As I said, it looks like River City Ransom, and it plays just the same. You’ll punch and kick your way through various bad guys, grab power ups and there are some light RPG elements. It’s not a new formula but it works and this is a serviceable title. I’d check it out if you’re a fan of this style of game.

Lastly, we have In Space We Brawl. It’s a clever title but it really just amounts to Asteroids on crack. It’s the same sort of twin-stick shooter, but instead of clearing asteroids until you eventually can’t survive any longer you’ll fight against up to three other people while still trying to avoid space debris.

You’ve got various ships and weapons loadouts to choose from and a variety of levels to compete on, but that’s really all there is to it. It’s a fun little time waster, but nothing too deep or serious here. This is the last title I’ve got to talk about this time, but overall it was a pretty decent month for Playstation Plus, and it’s been a while!

I Am Setsuna — The Beginning

I am Setsuna._20160721002133

It didn’t take much to convince me to pick up I Am Setsuna. No, I hadn’t even heard of it until a day or two prior to its release, and even then this is usually the sort of thing that I tend to avoid. I don’t typically buy day one releases for games I’ve never heard of, and I have definitely strayed from the JRPG path for years now. There was a time when I bought Final Fantasy games on day one, or when I thought JRPGs were better than American ones. Most of the RPGs coming out of Japan for the last decade or so have looked pretty “meh” to me, so I’ve not really paid attention to the genre.

I Am Setsuna used just enough keywords to get me to take a second look. It was published by Square Enix, and was said to hearken back to the Squaresoft days when JRPGs were all the rage on the SNES and even moving on to the original Playstation console. Tokyo RPG Factory was introduced semi-recently as being the future of classic JRPGs utilizing modern technology — essentially “Squaresoft the next generation.” I remember hearing this news but not being very excited about it, mainly because I had basically avoided any new JRPGs for a long time. There was hope though, that games from that era could be similarly made with today’s technology and we’d get some modern classics out of the deal. Lastly, it was said that I Am Setsuna is a “spiritual successor to Chrono Trigger,” which is arguably one of Squaresoft’s most beloved titles. I was sold after reading a couple of articles and watching some video. Plus, it was nice to see a new game release for less than $60 — $40 is a nice number that feels like my own personal spending sweet spot.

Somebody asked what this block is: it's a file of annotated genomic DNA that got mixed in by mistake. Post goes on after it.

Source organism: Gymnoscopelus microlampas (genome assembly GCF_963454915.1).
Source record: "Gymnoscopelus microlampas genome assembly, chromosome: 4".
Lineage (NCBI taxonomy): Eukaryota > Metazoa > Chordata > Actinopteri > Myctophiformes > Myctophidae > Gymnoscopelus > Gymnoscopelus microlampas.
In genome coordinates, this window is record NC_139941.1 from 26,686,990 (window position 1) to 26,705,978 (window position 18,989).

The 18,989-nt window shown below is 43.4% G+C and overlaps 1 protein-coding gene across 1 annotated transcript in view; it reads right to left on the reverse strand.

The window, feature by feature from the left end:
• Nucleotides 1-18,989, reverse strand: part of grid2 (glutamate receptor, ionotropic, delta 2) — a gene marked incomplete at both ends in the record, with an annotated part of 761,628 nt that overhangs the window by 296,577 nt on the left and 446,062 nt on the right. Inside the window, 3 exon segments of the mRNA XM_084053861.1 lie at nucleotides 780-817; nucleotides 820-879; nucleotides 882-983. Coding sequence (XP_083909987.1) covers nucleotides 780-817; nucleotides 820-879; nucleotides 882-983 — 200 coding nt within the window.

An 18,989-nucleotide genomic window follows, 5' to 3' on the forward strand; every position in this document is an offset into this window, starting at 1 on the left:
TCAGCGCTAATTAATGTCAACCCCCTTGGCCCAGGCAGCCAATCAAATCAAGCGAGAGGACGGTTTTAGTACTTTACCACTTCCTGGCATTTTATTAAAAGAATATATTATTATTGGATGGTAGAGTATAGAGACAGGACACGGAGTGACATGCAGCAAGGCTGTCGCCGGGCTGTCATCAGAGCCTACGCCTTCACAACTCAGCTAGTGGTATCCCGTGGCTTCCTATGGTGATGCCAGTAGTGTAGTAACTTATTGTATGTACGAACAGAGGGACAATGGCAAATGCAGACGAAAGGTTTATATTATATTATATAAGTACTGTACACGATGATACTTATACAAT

This isn’t going back to the 16-bit glory days completely, but the aesthetic and design choices feel very much like a console game from the early 90’s. Since release, there have been plenty of reviews popping up, and the general consensus is that the game is nearly a modern classic, but there are some downfalls. I have noted the general sense that people dislike the world design, think the music is too repetitive, and some even say the graphics look like shit. Systems are not fleshed out enough. It doesn’t really feel like Chrono Trigger.

Some of these complaints have some merit. The world is covered in snow and seems to be in perpetual winter, just like the North in Game of Thrones. This means the map largely looks the same and so far most outdoor areas feel similar. The music is sort of repetitive, in that they only have a piano player and he is constantly playing, but really, have you not turned off the music in FF games because it’s the same damn songs every fight? The same goes for MMOs and most games really — music is repetitive but usually you’re not paying attention. Graphically, it’s not ridiculously good looking; it does have a stylized retro feel but it’s still true 3-D and it runs smoothly the whole time. I have yet to see a single framerate drop. Honestly it’s optimized and looks good, even if snow gets old after a while. I’ll agree that the systems can be a little convoluted, and that I still haven’t figured out how to use “momentum mode” or seen a “flux” happen yet. One review I read said it was completely unnecessary to even figure this out. There are trophies for using these things though, so might as well right?

The largest similarity between this game and Chrono Trigger is the fact that the combat essentially plays out the same, and there are some abilities that can be comboed together to create new abilities. You have a three person party, and each character has their own niche abilities. However, it seems that like the materia system from FF7, you use a material called Spritnite which can be slotted into talismans with varying amounts of slots and passive effects. I’ve gotten to a point where each of my characters has multiple abilities slotted, and combat has been a snap. I’m sure things will get more difficult eventually, but even after facing a few bosses, I haven’t even come close to dying.

Is I Am Setsuna a modern classic? No, I wouldn’t say that. Is it a solid JRPG experience that evokes feelings of nostalgia and makes me yearn for more classically designed JRPGs? Hell yes. It hits most of the right notes, has many of the same feels, has an interesting-enough storyline, and combat that is somewhat satisfying without being overly boring. I’d recommend it to anyone who enjoys a decent JRPG, and enjoys a text-driven narrative with an active time battle system. It’s good stuff, and makes me want to go finish off that copy of FFIX I bought a couple months back.

It’s my opinion that I Am Setsuna is a great first offering from a new studio. I think further iterations will produce a modern classic, as the team seems to be on the right track. For posterity, here’s some screens of what I’ve been through so far, but keep in mind there may be some light spoilers.